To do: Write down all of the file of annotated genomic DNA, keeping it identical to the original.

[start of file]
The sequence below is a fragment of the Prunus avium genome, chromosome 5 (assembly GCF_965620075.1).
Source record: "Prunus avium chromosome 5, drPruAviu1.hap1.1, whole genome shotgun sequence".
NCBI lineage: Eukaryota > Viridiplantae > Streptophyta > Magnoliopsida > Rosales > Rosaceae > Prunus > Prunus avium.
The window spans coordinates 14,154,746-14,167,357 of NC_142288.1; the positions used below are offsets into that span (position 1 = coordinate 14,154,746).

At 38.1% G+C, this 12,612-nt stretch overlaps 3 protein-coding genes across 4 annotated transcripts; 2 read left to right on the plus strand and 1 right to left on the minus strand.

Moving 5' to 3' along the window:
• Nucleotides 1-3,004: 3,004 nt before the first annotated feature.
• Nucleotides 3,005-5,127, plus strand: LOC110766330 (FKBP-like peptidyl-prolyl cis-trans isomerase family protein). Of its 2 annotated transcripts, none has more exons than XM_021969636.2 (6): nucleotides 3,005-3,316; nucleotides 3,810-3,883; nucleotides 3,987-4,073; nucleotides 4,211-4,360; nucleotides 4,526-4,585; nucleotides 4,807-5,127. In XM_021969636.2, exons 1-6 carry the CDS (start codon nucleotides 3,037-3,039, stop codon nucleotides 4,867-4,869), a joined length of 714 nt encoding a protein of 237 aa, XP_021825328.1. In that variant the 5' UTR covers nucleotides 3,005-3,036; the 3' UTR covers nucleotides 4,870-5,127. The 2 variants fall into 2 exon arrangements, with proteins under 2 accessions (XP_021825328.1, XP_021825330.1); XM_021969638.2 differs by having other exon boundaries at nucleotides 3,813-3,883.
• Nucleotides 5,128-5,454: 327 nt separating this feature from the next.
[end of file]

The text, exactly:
The sequence below is a fragment of the Prunus avium genome, chromosome 5 (assembly GCF_965620075.1).
Source record: "Prunus avium chromosome 5, drPruAviu1.hap1.1, whole genome shotgun sequence".
NCBI lineage: Eukaryota > Viridiplantae > Streptophyta > Magnoliopsida > Rosales > Rosaceae > Prunus > Prunus avium.
The window spans coordinates 14,154,746-14,167,357 of NC_142288.1; the positions used below are offsets into that span (position 1 = coordinate 14,154,746).

At 38.1% G+C, this 12,612-nt stretch overlaps 3 protein-coding genes across 4 annotated transcripts; 2 read left to right on the plus strand and 1 right to left on the minus strand.

Moving 5' to 3' along the window:
• Nucleotides 1-3,004: 3,004 nt before the first annotated feature.
• Nucleotides 3,005-5,127, plus strand: LOC110766330 (FKBP-like peptidyl-prolyl cis-trans isomerase family protein). Of its 2 annotated transcripts, none has more exons than XM_021969636.2 (6): nucleotides 3,005-3,316; nucleotides 3,810-3,883; nucleotides 3,987-4,073; nucleotides 4,211-4,360; nucleotides 4,526-4,585; nucleotides 4,807-5,127. In XM_021969636.2, exons 1-6 carry the CDS (start codon nucleotides 3,037-3,039, stop codon nucleotides 4,867-4,869), a joined length of 714 nt encoding a protein of 237 aa, XP_021825328.1. In that variant the 5' UTR covers nucleotides 3,005-3,036; the 3' UTR covers nucleotides 4,870-5,127. The 2 variants fall into 2 exon arrangements, with proteins under 2 accessions (XP_021825328.1, XP_021825330.1); XM_021969638.2 differs by having other exon boundaries at nucleotides 3,813-3,883.
• Nucleotides 5,128-5,454: 327 nt separating this feature from the next.